Source: Wikimedia Commons

by Juliet Jeske


Don Stockell, a custom home builder in Eureka, Missouri gets a lot of phone calls from potential new clients these days. He’s getting plenty of interest but some have sat down for multiple consultations, had detailed plans drawn up, only to change their mind when the final estimate comes in. 

Even when Stockell gives a client an estimate he’s almost certain the price will rise before their home is finished.  The main culprit for rising prices is the cost of lumber which has increased 400% in price since last Spring.  But it’s not just lumber. Nearly every supply needed to build a house is hard to get and more expensive.  

“We have four orders for large custom homes on hold, the owners are waiting for the price of lumber to come back down.  It’s really just impacted our custom home building quite a bit,” said Stockell 

In what could be the best of times for custom home builders has turned into one of the worst times.  Since they can’t rely on the massive purchasing power of subdivision builders they are having a brutal  time getting basic supplies needed to build a home. Stuck in the middle are highly-paid carpenters, roofers, contractors and other tradesmen. 

In the first four months of the COVID-19 crisis most sawmills shutdown production and lumber suppliers sold off their inventory simply because the conventional wisdom was that the pandemic would lower demand for construction.  The exact opposite happened. 

As millions of Americans were forced to work from home many decided to ditch their smaller urban residences for larger suburban or rural homes. A combination of rock bottom interest rates, federal stimulus checks combined with a need for more space for things like home gyms and offices caused a spike in new and existing home sales. 

The cost of materials has caused the price of a single-family home to increase $36,000 according to the National Association of Homebuilders.  In a recent survey by the NAHB 90% of builders reported shortages of framing lumber, appliances and oriented strand board, a type of material used in the walls of new homes.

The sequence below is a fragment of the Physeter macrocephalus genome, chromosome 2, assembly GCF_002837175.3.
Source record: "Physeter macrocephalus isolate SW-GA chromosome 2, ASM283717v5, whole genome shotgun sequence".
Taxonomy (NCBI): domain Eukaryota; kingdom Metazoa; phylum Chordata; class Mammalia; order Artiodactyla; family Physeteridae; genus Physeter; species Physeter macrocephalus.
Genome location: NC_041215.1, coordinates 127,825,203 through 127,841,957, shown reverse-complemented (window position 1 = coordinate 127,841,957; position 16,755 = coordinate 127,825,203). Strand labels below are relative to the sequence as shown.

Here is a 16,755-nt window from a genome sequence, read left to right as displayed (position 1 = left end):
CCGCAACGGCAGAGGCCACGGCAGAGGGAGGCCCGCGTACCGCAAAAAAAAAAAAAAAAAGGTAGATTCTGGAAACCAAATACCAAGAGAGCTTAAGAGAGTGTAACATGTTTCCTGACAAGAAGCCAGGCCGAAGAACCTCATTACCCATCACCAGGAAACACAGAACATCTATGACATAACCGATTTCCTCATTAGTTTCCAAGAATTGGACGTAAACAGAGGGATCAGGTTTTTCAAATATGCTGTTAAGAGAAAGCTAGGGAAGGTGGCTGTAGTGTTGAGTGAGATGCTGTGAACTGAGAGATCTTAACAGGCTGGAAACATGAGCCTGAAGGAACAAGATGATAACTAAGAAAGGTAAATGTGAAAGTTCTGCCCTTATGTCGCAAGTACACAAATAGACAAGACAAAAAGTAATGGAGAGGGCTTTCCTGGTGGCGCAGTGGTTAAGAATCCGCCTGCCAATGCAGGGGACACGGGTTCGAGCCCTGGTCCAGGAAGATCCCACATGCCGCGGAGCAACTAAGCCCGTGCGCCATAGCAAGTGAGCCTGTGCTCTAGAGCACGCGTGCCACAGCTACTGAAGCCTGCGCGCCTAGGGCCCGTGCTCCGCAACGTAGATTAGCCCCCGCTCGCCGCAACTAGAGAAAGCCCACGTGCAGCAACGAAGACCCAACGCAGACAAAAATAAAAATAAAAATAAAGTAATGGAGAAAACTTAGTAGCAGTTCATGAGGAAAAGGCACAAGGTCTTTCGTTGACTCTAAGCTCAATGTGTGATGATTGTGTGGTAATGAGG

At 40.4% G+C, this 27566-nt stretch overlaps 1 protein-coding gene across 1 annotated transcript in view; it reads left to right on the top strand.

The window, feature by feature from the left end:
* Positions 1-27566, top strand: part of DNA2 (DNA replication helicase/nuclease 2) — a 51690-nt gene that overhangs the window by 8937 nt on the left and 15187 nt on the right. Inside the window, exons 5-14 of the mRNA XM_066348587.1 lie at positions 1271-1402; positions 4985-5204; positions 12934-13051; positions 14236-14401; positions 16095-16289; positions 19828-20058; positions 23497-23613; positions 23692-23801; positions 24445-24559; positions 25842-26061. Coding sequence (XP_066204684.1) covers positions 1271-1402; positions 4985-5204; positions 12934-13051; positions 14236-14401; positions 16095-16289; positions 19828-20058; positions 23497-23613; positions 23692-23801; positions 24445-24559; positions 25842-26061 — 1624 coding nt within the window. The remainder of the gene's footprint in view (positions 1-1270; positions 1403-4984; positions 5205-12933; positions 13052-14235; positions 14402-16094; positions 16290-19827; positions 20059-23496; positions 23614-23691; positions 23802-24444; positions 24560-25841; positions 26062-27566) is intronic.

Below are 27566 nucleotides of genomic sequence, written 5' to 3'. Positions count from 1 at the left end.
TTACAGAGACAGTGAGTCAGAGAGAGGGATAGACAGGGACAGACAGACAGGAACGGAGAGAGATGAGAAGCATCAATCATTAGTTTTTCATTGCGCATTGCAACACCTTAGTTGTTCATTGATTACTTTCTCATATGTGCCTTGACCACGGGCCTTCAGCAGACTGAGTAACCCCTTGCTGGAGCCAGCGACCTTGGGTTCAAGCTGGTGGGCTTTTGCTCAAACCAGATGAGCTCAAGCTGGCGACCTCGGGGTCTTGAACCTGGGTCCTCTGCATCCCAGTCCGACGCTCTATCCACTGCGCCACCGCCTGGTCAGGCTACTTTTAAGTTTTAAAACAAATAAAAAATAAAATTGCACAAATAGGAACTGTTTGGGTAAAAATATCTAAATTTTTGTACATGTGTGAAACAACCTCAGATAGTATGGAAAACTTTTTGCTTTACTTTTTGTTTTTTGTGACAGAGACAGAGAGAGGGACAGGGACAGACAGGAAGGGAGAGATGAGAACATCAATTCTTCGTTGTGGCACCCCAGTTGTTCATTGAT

Source – National Home Builders Association – Survey published June 2nd 2021

Some clients are starting to get cold feet and back out of contracts which causes problems for builders, their workers and the supply companies they support.  Custom builders are far more likely to buy their lumber and building materials from local suppliers than a subdivision builder would.  When contracts fall through it hurts more than just the builder.  

“We’ve been blessed, but I know a lot of builders that have put foundations in and then just stopped working,” said Steve Robbins of Robbins Construction Management.  “They just told their contractor that they were going to wait it out.” 

Custom builders also face challenges with suppliers who sometimes favor larger builders, the kind that can buy supplies and lumber months before they even break ground on a development.  

“Some wood suppliers won’t work with smaller builders right now,” said Kim Hibbs of Hibbs Homes. “It’s just not worth it for them.  If they don’t know the person’s reputation, they don’t bother.  They can always find a buyer.”

All of these factors are affecting independent home builders who have to keep their workers employed and their suppliers paid on time.  The scarcity of building supplies has doubled the time it takes for many builders to finish homes.  

We are seeing essentially, the limits of capacity, constraints, our economy, apparently can only transition so fast,” said Michael Englund, chief economist Action Economics. “Now when demand increases, it just creates bottlenecks and lines and shortages.” 

This week there was one sign that prices and delays might have finally been too much for some buyers. According to the Mortgage Bankers Association’s weekly survey, applications for new mortgages are down to their lowest levels since the start of the pandemic.  

“We’ve got a lot of congestion of demand versus supply, and what tends to happen is that it burns itself out and just waiting for what level that’s going to happen,” said Steven Ricchiuto, US chief economist, Mizuho Securities.  

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